China will bar new foreign television channels and step up censorship of imported programming, the Culture Ministry announced, adding to a sweeping effort to tighten the communist government’s control over popular culture. In an effort to “safeguard national cultural safety,” the government also will tighten controls over the 31 foreign television satellite broadcasters that hold licenses to operate in China.

The government also will ban new licenses for companies to import newspapers and magazines, electronic publications, audiovisual products and children’s cartoons, the ministry said. It said new limits will be imposed on the number of foreign copyrighted products that Chinese companies are allowed to publish. . . .

The measures are a dramatic step back from more liberal rules unveiled late last year to open China’s media market. . . . communist leaders are reluctant to give Chinese broadcasters free rein to form foreign ties, concerned it might erode official controls over what censors refer to as “political standards” of broadcasts. Regulators frequently cite foreign culture as a source of unwholesome influences in Chinese broadcasting.

Unfortunately, this is further proof that China is still dominated and tightly controlled by a totalitarian regime and therefore not even close to resembling anything like a democracy. It also means that China still has a long, long way to go before people like me will legitimately consider it to be a true world superpower.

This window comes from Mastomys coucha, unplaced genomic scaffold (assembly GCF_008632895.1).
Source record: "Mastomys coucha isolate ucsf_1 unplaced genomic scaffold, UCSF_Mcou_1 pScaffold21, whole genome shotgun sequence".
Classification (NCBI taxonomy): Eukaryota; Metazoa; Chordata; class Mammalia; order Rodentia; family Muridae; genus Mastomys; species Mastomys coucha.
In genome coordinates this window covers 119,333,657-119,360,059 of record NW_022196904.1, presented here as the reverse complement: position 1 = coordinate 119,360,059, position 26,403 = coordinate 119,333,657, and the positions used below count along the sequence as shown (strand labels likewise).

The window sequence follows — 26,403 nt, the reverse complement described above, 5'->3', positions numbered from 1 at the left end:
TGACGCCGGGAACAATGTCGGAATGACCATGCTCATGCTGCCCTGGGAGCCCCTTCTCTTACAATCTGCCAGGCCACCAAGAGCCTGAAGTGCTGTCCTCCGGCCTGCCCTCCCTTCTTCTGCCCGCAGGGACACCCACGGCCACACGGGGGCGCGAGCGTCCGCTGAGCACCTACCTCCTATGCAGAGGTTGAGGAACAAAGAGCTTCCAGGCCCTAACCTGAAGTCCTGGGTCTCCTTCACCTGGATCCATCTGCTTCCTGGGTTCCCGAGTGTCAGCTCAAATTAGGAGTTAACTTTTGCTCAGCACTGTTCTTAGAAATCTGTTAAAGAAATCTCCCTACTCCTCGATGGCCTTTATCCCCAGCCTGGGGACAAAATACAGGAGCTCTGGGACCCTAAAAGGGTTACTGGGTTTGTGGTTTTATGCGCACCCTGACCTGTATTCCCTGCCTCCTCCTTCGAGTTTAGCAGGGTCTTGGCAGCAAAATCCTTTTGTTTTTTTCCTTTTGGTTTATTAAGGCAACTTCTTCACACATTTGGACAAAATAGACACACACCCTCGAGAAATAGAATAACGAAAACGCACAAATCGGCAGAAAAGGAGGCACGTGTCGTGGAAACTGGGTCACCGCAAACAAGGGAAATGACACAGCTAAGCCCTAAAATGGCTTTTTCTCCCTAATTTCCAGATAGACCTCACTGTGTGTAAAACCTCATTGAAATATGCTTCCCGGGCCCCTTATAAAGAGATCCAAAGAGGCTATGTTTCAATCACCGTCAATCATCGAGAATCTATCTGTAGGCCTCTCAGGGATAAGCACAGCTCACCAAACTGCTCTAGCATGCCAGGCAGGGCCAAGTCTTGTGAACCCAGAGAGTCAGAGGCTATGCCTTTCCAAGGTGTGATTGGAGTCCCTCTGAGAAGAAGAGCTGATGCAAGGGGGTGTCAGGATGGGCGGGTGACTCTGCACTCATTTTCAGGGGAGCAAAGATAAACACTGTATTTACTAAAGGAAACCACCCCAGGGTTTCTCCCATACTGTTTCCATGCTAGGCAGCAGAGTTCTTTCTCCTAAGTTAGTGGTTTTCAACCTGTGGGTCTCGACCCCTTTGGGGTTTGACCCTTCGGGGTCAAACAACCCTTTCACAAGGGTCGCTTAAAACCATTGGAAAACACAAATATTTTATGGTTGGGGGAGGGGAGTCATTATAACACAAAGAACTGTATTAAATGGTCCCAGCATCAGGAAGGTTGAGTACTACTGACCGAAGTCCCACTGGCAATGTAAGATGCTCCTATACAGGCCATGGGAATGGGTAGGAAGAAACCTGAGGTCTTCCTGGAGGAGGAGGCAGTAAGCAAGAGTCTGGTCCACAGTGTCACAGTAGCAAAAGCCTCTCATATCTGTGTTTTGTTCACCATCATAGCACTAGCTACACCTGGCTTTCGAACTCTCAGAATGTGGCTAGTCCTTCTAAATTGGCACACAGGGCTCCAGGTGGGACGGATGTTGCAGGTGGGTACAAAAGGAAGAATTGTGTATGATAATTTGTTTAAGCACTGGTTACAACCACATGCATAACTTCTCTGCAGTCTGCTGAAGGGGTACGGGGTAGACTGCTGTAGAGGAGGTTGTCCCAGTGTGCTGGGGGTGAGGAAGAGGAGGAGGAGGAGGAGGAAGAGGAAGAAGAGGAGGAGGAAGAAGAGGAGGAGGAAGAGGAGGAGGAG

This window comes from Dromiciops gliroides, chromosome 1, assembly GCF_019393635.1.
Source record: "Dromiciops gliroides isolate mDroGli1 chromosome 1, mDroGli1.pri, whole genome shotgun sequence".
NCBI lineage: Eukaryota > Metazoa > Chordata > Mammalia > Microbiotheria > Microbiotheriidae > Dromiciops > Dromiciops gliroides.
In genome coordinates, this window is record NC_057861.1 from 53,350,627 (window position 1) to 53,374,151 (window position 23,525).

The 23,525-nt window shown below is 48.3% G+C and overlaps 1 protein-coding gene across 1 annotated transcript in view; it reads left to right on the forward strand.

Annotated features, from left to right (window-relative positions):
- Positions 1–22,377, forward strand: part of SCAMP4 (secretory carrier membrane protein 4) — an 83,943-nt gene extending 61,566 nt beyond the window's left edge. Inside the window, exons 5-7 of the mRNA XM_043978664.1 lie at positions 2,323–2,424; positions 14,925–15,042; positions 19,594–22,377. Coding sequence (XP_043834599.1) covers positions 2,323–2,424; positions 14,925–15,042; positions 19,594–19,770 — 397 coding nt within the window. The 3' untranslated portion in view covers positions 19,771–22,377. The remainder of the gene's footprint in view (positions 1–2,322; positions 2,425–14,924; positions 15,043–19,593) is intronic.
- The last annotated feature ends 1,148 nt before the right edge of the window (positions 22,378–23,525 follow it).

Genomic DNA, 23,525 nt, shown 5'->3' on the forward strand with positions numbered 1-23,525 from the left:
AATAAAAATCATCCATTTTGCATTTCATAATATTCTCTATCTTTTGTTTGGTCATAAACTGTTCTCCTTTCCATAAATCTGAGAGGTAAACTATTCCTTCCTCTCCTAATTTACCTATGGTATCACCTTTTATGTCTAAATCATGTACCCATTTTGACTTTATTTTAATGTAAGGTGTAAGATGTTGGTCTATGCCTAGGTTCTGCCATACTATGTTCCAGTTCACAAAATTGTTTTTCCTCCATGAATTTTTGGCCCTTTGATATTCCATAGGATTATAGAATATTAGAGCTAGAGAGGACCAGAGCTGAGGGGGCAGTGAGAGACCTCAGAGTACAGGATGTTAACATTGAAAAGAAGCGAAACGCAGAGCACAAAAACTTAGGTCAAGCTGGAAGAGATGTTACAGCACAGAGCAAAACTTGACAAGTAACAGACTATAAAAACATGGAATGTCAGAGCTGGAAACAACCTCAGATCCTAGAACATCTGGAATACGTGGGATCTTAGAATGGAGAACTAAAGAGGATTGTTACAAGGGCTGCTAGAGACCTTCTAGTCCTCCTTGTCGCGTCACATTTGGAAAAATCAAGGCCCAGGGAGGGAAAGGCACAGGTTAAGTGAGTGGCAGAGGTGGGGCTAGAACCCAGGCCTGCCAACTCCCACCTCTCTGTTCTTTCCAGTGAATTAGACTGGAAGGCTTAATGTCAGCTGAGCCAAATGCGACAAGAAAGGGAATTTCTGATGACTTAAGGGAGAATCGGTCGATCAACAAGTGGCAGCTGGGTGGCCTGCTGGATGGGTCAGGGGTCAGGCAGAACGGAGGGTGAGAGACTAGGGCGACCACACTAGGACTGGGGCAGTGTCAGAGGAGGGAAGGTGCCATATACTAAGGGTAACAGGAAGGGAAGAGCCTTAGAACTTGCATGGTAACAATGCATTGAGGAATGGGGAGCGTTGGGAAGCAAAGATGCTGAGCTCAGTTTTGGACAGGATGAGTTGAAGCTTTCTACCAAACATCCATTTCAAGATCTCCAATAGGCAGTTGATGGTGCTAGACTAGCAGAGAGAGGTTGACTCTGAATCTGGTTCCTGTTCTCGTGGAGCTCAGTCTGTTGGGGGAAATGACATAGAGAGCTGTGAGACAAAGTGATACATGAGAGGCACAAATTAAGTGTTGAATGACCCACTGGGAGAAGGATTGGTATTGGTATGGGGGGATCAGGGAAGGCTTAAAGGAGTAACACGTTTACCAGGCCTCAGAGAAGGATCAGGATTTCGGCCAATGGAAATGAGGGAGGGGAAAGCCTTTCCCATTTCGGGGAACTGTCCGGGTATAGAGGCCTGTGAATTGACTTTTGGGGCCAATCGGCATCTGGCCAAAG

August 17, 2005

Written by C.N.

Whites in Texas Now a Minority

As the Associated Press is reporting, the U.S. Census Bureau has just announced that their latest population counts indicate that non-Hispanic Whites in Texas now comprise a minority in the state (they’re still the largest racial/ethnic group but they are now just 49.8% of the state):

Texas has become the fourth state to have a non-white majority population, the U.S. Census Bureau said Thursday, a trend driven by a surging number of Hispanics moving to the state. . . . Texas joins California, New Mexico and Hawaii as states with majority-minority populations with Hispanics the largest group in every state but Hawaii, where it is Asian-Americans.